Monthly Archives: April 2010

THE ESSENCE OF HOKKU

Because it is so important to understanding hokku, here is a repeat of an earlier posting: I have never been an admirer of Confucius, yet one can say of the teaching of hokku what Confucius said: “The Master said, “Do … Continue reading

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POETS OF THE DEAD WORLD

It is difficult to write hokku while living in a big city.  The reason is that to build a city, natural life is removed — trees and grasses, bushes and weeds, soil and streams and all the creatures that live … Continue reading

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CONTEMPLATIVE VERSE

One of the major influences on the writers of hokku was the old collection of the “Three Hundred Tang Poems.”  These were the famous classics of the Chinese Tang Dynasty that were to Japanese writers what college anthologies of poetry … Continue reading

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RAIN DRIPPING INTO A BASIN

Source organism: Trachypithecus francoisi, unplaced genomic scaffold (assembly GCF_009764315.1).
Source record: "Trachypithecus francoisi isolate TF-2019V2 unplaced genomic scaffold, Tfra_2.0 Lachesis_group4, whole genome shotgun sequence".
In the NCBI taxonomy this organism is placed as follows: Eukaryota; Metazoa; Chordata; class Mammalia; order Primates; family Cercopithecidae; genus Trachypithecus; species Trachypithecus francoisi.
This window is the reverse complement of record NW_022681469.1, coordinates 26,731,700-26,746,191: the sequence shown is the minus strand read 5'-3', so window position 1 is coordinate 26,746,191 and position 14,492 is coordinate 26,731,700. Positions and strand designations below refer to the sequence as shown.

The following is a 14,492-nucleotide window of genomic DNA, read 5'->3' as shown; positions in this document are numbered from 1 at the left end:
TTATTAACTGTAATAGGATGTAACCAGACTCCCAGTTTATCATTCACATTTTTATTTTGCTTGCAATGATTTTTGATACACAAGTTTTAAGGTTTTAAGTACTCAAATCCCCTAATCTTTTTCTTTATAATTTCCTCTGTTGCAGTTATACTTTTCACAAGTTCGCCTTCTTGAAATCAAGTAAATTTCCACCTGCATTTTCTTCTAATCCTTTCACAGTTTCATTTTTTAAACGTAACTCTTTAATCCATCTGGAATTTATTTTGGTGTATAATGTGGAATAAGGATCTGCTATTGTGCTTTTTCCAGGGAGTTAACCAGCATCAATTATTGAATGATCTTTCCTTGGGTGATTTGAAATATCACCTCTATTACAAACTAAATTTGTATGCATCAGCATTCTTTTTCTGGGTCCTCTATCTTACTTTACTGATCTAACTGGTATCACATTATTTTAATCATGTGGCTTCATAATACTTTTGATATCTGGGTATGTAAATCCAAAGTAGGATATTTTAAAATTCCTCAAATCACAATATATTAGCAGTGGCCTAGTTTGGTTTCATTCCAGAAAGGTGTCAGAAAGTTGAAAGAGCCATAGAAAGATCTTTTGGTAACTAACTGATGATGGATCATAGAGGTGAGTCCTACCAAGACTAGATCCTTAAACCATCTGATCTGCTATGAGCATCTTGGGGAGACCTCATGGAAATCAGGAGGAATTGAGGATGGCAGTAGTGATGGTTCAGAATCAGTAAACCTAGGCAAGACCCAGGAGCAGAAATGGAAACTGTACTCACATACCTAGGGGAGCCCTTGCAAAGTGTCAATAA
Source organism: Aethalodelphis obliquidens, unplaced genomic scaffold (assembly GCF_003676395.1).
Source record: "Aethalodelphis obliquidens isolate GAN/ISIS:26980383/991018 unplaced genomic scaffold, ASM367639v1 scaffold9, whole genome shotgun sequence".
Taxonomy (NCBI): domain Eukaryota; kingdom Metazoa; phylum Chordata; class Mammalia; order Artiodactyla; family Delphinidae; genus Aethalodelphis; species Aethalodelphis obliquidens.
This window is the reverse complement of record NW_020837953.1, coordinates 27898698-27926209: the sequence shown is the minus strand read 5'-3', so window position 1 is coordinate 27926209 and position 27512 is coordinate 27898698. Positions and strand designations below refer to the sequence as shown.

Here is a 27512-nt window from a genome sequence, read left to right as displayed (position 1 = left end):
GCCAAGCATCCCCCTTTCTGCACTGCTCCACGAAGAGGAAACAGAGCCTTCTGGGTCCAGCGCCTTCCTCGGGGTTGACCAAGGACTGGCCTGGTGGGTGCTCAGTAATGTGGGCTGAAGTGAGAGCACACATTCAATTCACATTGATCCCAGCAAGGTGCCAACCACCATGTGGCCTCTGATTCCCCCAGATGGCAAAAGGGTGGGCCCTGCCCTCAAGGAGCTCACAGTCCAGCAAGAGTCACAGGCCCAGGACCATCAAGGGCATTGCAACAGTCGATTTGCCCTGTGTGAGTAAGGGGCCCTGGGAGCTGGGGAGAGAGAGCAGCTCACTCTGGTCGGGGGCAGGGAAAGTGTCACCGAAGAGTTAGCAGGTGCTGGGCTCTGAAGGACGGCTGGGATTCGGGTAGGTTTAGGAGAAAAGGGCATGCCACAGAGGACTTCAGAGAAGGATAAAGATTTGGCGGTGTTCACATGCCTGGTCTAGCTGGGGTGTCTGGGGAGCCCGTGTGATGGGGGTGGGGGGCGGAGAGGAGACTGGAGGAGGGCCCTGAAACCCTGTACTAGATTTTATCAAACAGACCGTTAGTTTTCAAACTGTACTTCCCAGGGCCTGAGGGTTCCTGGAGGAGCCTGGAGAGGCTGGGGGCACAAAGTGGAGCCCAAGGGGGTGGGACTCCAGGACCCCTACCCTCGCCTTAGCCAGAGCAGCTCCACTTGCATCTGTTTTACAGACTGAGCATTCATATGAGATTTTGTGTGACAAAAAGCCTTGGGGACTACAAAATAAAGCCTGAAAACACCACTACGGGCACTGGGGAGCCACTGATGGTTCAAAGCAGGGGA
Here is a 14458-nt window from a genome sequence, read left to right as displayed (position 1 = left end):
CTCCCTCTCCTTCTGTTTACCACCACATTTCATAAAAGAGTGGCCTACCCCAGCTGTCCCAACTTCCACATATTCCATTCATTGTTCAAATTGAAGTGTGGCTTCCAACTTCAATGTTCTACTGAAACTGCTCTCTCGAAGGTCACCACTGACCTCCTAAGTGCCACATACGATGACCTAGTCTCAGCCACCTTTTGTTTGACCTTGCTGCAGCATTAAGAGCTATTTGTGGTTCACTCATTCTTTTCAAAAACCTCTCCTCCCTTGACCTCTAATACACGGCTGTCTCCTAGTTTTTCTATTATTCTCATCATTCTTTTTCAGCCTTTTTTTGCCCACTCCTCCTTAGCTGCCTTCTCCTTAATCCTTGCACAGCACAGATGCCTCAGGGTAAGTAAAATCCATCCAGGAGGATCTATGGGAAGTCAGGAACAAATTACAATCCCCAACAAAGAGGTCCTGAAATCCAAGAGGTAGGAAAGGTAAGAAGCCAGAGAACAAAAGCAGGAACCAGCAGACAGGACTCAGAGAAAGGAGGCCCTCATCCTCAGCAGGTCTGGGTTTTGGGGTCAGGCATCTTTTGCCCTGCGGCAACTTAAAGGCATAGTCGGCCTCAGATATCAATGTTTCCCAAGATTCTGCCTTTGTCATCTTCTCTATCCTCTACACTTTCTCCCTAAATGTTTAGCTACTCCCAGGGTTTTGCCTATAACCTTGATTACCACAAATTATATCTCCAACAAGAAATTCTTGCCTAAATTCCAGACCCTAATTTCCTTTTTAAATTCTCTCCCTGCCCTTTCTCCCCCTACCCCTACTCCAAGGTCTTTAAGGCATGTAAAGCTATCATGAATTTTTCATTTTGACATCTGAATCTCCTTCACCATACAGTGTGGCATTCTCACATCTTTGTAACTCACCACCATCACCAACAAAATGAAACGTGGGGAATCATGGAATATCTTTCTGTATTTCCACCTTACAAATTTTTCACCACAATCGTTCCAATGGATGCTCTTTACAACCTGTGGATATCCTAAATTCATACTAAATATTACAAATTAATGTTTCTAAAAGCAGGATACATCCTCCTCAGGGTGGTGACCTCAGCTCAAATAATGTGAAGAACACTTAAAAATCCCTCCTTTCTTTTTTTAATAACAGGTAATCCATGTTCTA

I periodically emphasize that I do not translate old hokku here just to be translating them, but rather to show through them how hokku are to be written today in English and other languages. Some time ago I discussed this … Continue reading

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LIKE CLOUDS — OR IS IT GEESE, OR MAYBE….

Someone recently kindly asked me to participate in an online group project to translate — or at least present Englished versions of — all the hokku of Bashō.  I declined for a number of reasons, among them the fact that … Continue reading

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CHERRY BLOSSOMS COME BLOWING

Bashō wrote a very spring-like verse almost too pretty for hokku: From the four directions, Cherry blossoms come blowing in; Lake Nio. We could be a bit less literal and make it: From all directions, Cherry blossoms come blowing; Lake … Continue reading

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ON THE OLD DOOR

I repeatedly remind readers that hokku is very simple.  Here is a good example — a verse by Shōha: Furuki to ni    kage utsuriyuku   tsubame kana Old  door on   shadow changing swallow kana In essence, this is … Continue reading

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